How One Artist Discovered His Life Goal

Artist Wes Benson shares his story about how getting kicked out of the University of Kansas's illustration program led him to his passions.



 

Some people search for art that is symbolic; others prefer realism. Some search for complexity; others like simplicity. In his art, Kansas City-based painter Wes Benson seeks only one thing: beauty.

Benson has been painting for over a decade, and although he paints a variety of scenes — swimming pools, snow-covered fields, fast food restaurants, city landmarks, women in old-fashioned clothing and more — he bases everything on real-life images that he finds beautiful. “I paint what I would want on my own wall,” Benson says. “It’s just what I like to look at.”

Working from photos he takes of scenes from around the city or old images he finds in catalogs, Benson creates oil paintings that have a mix of Monet-like impressionism and Warhol-like pop art. His style of painting is impressionistic — a loose application of paint that looks like a bevy of strokes up close but creates a realistic image from a distance. The content and colors of his work, however, are evocative of pop art, with bright colors and “shamelessly optimistic content” creating an almost euphoric feel, Benson says.

Because Benson’s pieces are re-creations of things he sees every day, his work is simple in meaning. All of his pieces speak for themselves. A woman standing by a swimming pool is a woman standing by a swimming pool. A gas station lit up at night is a gas station lit up at night. “My work doesn’t contain any deep meaning,” Benson says. “It is what it is, and that’s all I want it to be.”

 

Gummy Bears Benson

 

Benson’s art is simple, but his journey to painting had its challenges. For much of his life, Benson was a drawer. Raised in Leawood, Kansas, by art-loving parents, he grew up around craft supplies and discovered early on that he had a knack for drawing anything his brain could think up. As he got older, he dreamed of drawing for magazines for a living, so he pursued a degree in illustration and animation at University of Kansas.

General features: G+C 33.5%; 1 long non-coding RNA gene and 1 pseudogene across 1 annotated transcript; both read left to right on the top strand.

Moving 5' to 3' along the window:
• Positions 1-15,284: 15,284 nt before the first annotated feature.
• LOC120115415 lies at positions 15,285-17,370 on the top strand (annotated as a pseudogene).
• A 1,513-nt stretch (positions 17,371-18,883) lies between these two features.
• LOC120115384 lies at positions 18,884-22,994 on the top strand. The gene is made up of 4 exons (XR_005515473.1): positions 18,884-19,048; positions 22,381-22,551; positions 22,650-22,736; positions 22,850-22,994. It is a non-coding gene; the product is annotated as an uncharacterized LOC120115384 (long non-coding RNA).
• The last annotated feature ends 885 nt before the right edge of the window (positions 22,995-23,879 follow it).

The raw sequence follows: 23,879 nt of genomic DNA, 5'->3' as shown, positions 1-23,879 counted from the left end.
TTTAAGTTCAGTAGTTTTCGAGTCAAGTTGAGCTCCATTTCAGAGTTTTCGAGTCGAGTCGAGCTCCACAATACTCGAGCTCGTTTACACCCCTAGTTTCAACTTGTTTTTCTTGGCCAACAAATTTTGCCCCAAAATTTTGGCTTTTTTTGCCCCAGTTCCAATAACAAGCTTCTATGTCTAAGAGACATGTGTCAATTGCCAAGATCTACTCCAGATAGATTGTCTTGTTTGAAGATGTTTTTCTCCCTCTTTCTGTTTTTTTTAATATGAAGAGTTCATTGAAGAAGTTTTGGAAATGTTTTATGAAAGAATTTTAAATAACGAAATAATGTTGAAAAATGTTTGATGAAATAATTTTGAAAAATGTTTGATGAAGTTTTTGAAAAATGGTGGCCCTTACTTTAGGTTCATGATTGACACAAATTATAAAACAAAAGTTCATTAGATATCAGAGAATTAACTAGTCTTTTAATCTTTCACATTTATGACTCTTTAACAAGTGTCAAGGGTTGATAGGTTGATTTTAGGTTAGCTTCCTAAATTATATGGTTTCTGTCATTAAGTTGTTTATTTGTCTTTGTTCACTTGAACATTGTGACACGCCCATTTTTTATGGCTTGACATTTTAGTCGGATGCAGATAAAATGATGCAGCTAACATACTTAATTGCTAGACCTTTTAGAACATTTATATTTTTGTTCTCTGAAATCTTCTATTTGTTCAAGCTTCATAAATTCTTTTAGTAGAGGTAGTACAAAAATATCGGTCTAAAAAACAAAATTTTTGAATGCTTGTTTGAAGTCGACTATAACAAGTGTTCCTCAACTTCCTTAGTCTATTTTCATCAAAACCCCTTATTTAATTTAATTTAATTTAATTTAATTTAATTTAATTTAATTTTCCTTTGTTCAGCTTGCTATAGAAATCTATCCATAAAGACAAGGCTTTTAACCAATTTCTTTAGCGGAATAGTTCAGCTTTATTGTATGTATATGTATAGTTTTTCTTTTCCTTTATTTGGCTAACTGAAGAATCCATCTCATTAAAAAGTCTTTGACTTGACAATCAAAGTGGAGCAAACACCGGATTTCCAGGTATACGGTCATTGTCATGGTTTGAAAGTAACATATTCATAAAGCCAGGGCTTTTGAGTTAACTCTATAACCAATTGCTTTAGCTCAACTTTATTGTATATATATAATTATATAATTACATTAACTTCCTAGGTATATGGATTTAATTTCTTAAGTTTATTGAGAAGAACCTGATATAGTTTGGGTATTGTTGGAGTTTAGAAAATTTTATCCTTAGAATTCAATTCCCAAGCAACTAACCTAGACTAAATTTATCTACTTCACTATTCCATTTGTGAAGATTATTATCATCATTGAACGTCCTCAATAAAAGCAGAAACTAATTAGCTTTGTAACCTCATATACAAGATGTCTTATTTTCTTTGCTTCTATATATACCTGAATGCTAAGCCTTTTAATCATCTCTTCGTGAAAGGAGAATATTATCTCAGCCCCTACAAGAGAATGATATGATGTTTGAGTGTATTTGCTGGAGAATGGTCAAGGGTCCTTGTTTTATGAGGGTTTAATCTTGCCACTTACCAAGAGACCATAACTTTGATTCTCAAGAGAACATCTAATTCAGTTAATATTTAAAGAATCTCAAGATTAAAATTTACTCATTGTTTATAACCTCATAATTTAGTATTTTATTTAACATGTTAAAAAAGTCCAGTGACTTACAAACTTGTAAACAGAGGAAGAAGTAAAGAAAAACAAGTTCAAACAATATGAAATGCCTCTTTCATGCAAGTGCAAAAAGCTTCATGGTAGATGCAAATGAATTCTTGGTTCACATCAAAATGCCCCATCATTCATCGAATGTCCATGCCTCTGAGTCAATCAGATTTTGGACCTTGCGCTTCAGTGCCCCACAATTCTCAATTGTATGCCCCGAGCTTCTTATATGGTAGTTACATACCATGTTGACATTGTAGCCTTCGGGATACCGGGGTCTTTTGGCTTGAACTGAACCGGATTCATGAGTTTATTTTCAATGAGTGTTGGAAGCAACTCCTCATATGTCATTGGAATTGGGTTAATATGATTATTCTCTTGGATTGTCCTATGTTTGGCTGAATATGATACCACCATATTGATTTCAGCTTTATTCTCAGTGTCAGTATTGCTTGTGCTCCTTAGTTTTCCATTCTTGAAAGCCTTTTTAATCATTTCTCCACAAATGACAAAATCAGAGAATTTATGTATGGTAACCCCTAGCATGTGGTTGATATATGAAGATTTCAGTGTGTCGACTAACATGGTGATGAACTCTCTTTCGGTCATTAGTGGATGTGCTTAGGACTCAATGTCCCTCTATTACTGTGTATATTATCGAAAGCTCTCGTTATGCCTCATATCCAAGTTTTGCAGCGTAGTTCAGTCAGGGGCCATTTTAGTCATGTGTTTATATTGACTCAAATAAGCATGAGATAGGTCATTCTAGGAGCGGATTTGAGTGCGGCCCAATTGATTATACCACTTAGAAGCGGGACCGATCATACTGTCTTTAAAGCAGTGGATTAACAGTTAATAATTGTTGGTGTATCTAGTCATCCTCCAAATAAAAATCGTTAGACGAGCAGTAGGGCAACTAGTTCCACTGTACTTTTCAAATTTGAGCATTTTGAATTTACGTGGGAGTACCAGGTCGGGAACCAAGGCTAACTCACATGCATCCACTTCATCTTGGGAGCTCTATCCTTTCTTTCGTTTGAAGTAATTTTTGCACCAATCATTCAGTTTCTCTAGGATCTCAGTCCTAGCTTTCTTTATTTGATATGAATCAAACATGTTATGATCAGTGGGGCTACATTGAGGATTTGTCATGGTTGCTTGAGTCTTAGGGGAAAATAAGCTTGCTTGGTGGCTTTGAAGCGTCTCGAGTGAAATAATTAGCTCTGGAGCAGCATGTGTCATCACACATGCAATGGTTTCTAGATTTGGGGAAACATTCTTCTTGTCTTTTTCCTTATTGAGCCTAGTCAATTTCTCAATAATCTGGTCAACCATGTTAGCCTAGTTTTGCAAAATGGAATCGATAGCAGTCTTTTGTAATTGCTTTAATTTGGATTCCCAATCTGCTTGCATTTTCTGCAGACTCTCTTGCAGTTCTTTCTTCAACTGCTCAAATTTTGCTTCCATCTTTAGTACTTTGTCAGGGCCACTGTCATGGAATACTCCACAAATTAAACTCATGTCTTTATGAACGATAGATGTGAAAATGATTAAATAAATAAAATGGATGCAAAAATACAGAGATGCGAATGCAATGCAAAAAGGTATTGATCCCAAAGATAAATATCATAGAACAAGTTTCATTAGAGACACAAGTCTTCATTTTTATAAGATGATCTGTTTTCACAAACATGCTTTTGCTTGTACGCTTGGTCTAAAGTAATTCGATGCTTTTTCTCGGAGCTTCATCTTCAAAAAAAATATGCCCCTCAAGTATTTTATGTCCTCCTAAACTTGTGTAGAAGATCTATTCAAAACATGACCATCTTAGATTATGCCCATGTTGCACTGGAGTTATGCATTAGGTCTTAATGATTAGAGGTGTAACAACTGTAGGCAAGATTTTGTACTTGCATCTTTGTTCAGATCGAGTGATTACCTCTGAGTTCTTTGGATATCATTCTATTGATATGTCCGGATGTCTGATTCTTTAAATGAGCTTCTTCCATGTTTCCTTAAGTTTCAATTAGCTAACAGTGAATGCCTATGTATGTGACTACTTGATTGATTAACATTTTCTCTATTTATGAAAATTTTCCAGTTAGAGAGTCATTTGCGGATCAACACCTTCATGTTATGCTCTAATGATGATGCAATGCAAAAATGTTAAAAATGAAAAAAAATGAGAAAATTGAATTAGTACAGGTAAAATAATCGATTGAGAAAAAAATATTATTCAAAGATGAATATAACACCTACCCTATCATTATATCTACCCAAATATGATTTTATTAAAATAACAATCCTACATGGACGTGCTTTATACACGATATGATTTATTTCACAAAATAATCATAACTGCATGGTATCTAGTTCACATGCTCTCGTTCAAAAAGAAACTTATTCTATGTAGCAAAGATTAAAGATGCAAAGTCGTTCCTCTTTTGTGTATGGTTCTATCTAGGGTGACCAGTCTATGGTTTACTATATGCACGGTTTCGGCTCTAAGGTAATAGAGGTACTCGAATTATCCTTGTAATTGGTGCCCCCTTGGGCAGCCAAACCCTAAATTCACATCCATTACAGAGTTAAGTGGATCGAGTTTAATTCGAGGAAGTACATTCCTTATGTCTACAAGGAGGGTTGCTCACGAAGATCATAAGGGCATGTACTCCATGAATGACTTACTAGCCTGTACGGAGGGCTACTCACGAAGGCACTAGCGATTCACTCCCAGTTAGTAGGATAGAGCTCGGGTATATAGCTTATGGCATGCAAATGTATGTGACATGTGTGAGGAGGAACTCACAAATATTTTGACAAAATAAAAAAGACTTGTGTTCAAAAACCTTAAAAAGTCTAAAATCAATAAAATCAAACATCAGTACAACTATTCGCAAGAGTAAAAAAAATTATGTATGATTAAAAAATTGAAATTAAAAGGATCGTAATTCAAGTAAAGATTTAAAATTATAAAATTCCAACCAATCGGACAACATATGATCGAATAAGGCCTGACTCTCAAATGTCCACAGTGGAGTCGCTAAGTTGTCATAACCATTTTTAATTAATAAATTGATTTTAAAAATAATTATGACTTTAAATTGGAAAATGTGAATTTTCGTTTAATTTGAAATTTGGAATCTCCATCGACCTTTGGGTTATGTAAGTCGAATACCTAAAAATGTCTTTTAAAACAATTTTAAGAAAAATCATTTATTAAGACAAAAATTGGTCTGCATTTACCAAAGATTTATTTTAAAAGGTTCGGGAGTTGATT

Though Benson excelled in his art classes at KU, he often skipped his general education courses. His GPA fell, and he was dropped from the illustration program. He tried unsuccessfully to get back in but ultimately graduated with a degree in art history.

It was getting kicked out of the illustration program, though, that led Benson to painting. After KU, he says, “I was kind of bitter, so I said, ‘OK, I’m going to go to the best illustration program on the planet to get a masters.’” He set his sights on the School of Visual Arts in New York City, where the Illustration as Visual Essay graduate program accepts only 20 students each year. He got in on his second try and soon found himself in his first still-life oil-painting class. Many of his peers struggled in the class, but it came naturally to him. “I really took to it,” he says, and his instructors agreed.

He began painting more in and out of class, recreating scenes he’d seen on the streets of New York. His impressionistic-meets-pop-art-style developed and improved with each painting. When one of his art idols remarked during a class critique that if he could paint like Benson, that’s all he would do every day, Benson was convinced. Painting was what he wanted to do for the rest of his life.

 

Winter In The Park Benson

 

And that’s what he’s been doing in Kansas City ever since. He works from his studio in the Bauer building, located in the Crossroads, where he produces two to four paintings each month. He likes to pump Frank Sinatra or Ella Fitzgerald while he works, and he’ll typically put three or four three-hour painting sessions into one piece. When he’s not working on a piece, he’s out looking for inspiration, traveling around the city and photographing anything and everything he finds beautiful. There’s no limit to what he’s willing to paint. Anything can be his next subject so long as it’s visually appealing.

Benson loves the works he creates, but it’s important to him that his customers love it just as much. He often lets people take a piece home and live with it for a week or two before deciding to purchase it. “I like when people find the painting that’s truly right for them,” he says.

He plans to stay in Kansas City, and he hopes to teach art at the college level after earning his master’s in art history from UMKC. His life goal, like his art, is simple: “Painting, teaching and living,” he says. “That’s it.”

 

See more of Wes Benson’s work on his website at wesbenson.com